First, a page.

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unionist
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posted 20 February 2008 07:21 PM      Profile for unionist     Send New Private Message      Edit/Delete Post  Reply With Quote 
quote:
Originally posted by Cueball:
I Claudius is a classic, though questionable in the portrait of Lydia as the generic "evil-witch queen." Though Graves brings it off he comes close to the edge there.

Gosh darn, "I Claudius" is a masterpiece, as is "Claudius the God". So is the multi-part BBC series of that name of the 1980s (I believe) with Derek Jacoby and Patrick Stewart etc.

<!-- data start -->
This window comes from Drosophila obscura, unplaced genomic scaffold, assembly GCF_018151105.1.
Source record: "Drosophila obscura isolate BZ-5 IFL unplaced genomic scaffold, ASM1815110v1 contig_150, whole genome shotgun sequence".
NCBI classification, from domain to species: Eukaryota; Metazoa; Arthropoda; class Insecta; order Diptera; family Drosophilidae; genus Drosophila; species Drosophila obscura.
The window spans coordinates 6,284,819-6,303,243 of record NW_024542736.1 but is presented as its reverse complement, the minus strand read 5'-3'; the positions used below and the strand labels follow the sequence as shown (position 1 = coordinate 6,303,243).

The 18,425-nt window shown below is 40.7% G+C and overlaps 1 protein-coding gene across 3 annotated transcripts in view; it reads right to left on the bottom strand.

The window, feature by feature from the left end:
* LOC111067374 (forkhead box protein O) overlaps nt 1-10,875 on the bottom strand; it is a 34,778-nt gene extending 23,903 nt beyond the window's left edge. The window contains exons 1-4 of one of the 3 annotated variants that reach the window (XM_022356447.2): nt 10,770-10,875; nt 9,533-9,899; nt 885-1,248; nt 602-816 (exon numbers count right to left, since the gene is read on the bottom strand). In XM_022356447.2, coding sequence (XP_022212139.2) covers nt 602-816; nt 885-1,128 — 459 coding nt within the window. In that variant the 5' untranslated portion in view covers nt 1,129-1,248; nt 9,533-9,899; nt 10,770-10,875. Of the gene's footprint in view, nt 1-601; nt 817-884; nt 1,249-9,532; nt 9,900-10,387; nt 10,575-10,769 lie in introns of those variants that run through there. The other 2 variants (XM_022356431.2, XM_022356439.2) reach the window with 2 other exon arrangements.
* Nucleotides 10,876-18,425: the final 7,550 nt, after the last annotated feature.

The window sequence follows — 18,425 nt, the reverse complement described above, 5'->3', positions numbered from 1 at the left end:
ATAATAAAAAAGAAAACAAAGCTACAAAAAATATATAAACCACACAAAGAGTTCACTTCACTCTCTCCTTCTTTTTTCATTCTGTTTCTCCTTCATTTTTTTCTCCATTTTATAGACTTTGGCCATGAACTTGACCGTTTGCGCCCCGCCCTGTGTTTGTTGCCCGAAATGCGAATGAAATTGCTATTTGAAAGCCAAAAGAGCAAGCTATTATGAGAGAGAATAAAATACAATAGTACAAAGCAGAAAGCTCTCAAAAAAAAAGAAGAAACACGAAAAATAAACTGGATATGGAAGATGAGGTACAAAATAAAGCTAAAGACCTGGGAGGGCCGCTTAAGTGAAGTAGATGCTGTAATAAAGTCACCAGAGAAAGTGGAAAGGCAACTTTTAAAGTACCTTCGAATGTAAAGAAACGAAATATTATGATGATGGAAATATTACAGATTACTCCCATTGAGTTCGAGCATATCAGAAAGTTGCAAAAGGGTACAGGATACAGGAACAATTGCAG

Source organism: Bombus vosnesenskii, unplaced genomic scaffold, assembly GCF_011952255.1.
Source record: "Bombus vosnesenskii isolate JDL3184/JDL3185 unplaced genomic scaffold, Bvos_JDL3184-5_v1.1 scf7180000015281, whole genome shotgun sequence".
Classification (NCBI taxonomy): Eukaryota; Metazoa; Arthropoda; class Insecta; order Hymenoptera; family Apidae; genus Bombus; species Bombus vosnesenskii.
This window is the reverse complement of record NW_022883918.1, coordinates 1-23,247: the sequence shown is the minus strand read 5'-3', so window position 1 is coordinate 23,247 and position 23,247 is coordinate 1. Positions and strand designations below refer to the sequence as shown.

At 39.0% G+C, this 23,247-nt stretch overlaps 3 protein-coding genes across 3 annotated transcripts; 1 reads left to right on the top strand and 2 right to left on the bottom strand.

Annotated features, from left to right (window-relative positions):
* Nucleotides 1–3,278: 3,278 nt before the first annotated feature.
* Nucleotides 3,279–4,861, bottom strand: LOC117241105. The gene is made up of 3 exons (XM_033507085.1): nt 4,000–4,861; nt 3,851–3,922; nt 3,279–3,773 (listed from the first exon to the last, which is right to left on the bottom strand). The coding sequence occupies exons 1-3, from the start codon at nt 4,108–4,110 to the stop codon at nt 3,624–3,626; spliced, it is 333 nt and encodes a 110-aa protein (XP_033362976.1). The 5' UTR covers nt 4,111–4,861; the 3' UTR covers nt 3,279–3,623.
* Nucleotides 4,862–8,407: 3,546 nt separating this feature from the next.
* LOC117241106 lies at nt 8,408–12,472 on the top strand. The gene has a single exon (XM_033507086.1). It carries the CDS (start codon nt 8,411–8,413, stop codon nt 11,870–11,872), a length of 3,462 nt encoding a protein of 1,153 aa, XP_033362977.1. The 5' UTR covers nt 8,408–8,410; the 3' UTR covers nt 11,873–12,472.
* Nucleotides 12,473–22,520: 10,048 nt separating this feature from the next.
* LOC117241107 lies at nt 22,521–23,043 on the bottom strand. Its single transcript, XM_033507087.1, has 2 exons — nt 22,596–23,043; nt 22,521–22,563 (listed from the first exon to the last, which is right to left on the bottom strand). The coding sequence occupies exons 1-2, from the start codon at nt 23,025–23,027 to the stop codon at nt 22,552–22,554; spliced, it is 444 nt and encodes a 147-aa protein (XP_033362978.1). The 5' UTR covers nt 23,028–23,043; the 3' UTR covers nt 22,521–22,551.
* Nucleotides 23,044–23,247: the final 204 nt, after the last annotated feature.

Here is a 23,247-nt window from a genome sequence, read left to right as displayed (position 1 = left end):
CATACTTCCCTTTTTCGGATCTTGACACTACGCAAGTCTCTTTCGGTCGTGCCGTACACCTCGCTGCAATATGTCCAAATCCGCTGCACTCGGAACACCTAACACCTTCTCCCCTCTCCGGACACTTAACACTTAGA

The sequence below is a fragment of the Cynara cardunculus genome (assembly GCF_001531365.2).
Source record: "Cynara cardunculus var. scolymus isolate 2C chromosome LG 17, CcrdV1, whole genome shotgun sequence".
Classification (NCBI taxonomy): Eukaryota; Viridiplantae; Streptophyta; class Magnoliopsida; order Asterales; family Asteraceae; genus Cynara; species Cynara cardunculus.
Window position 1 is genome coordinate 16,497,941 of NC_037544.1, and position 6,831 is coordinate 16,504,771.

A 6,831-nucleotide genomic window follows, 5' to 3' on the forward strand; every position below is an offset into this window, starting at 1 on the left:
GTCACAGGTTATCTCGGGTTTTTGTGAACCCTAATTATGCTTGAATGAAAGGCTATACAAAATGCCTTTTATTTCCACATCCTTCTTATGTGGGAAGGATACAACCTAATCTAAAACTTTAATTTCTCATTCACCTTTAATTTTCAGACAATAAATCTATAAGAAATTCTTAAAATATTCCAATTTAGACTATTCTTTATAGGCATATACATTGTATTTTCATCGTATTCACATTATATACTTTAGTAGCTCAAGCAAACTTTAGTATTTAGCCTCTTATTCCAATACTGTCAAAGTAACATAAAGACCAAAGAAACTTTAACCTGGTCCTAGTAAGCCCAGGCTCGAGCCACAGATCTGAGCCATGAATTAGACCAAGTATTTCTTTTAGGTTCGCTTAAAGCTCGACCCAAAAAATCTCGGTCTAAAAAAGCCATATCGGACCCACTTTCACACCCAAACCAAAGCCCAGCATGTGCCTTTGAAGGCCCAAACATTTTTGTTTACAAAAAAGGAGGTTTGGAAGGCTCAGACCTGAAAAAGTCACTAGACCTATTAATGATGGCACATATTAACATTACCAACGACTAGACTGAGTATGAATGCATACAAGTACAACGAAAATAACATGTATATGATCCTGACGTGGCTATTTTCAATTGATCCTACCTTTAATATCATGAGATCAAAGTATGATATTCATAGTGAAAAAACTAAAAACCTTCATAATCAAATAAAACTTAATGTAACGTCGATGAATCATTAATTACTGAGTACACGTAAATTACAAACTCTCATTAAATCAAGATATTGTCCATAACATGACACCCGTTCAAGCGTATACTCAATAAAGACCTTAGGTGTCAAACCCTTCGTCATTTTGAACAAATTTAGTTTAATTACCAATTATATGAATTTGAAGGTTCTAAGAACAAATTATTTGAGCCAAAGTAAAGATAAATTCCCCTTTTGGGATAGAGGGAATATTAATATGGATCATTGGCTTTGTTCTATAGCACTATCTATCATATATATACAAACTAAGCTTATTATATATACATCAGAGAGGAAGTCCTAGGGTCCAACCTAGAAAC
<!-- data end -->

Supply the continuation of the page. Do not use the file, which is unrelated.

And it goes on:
Hey, I don't mean to flame, but it's Livia, not Lydia!


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unionist
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posted 20 February 2008 07:23 PM      Profile for unionist     Send New Private Message      Edit/Delete Post  Reply With Quote 
quote:
Originally posted by aneka:
I work at the Calgary Public Library and someone came in yesterday asking for good historical fiction titles. Does anyone have any recommendations?

How about the Holy Bible?


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Cueball
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posted 20 February 2008 07:24 PM      Profile for Cueball   Author's Homepage     Send New Private Message      Edit/Delete Post  Reply With Quote 
quote:
Originally posted by unionist:

Gosh darn, "I Claudius" is a masterpiece, as is "Claudius the God". So is the multi-part BBC series of that name of the 1980s (I believe) with Derek Jacoby and Patrick Stewart etc.

Hey, I don't mean to flame, but it's Livia, not Lydia!